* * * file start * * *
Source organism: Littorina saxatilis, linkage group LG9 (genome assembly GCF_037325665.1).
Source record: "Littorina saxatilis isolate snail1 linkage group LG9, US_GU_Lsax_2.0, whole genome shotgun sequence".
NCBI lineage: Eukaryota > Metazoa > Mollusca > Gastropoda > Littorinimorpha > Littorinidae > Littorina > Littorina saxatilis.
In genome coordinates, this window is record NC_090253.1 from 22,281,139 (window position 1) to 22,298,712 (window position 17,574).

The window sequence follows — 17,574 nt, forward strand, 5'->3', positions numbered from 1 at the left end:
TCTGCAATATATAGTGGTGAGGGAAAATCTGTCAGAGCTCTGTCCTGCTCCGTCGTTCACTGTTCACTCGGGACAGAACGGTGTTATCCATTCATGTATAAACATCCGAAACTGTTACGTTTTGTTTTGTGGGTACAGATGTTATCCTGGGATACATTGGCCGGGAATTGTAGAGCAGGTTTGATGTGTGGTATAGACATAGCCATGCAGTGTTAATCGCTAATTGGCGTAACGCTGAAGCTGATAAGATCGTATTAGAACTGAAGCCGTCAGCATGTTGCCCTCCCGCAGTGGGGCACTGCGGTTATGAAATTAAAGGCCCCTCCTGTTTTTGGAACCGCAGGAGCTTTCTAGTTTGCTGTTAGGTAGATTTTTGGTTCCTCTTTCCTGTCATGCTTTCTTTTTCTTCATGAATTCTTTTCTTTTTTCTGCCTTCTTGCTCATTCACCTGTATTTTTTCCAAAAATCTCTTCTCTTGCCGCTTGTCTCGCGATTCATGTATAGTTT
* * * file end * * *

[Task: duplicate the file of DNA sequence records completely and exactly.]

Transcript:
Source organism: Littorina saxatilis, linkage group LG9 (genome assembly GCF_037325665.1).
Source record: "Littorina saxatilis isolate snail1 linkage group LG9, US_GU_Lsax_2.0, whole genome shotgun sequence".
NCBI lineage: Eukaryota > Metazoa > Mollusca > Gastropoda > Littorinimorpha > Littorinidae > Littorina > Littorina saxatilis.
In genome coordinates, this window is record NC_090253.1 from 22,281,139 (window position 1) to 22,298,712 (window position 17,574).

The window sequence follows — 17,574 nt, forward strand, 5'->3', positions numbered from 1 at the left end:
TCTGCAATATATAGTGGTGAGGGAAAATCTGTCAGAGCTCTGTCCTGCTCCGTCGTTCACTGTTCACTCGGGACAGAACGGTGTTATCCATTCATGTATAAACATCCGAAACTGTTACGTTTTGTTTTGTGGGTACAGATGTTATCCTGGGATACATTGGCCGGGAATTGTAGAGCAGGTTTGATGTGTGGTATAGACATAGCCATGCAGTGTTAATCGCTAATTGGCGTAACGCTGAAGCTGATAAGATCGTATTAGAACTGAAGCCGTCAGCATGTTGCCCTCCCGCAGTGGGGCACTGCGGTTATGAAATTAAAGGCCCCTCCTGTTTTTGGAACCGCAGGAGCTTTCTAGTTTGCTGTTAGGTAGATTTTTGGTTCCTCTTTCCTGTCATGCTTTCTTTTTCTTCATGAATTCTTTTCTTTTTTCTGCCTTCTTGCTCATTCACCTGTATTTTTTCCAAAAATCTCTTCTCTTGCCGCTTGTCTCGCGATTCATGTATAGTTT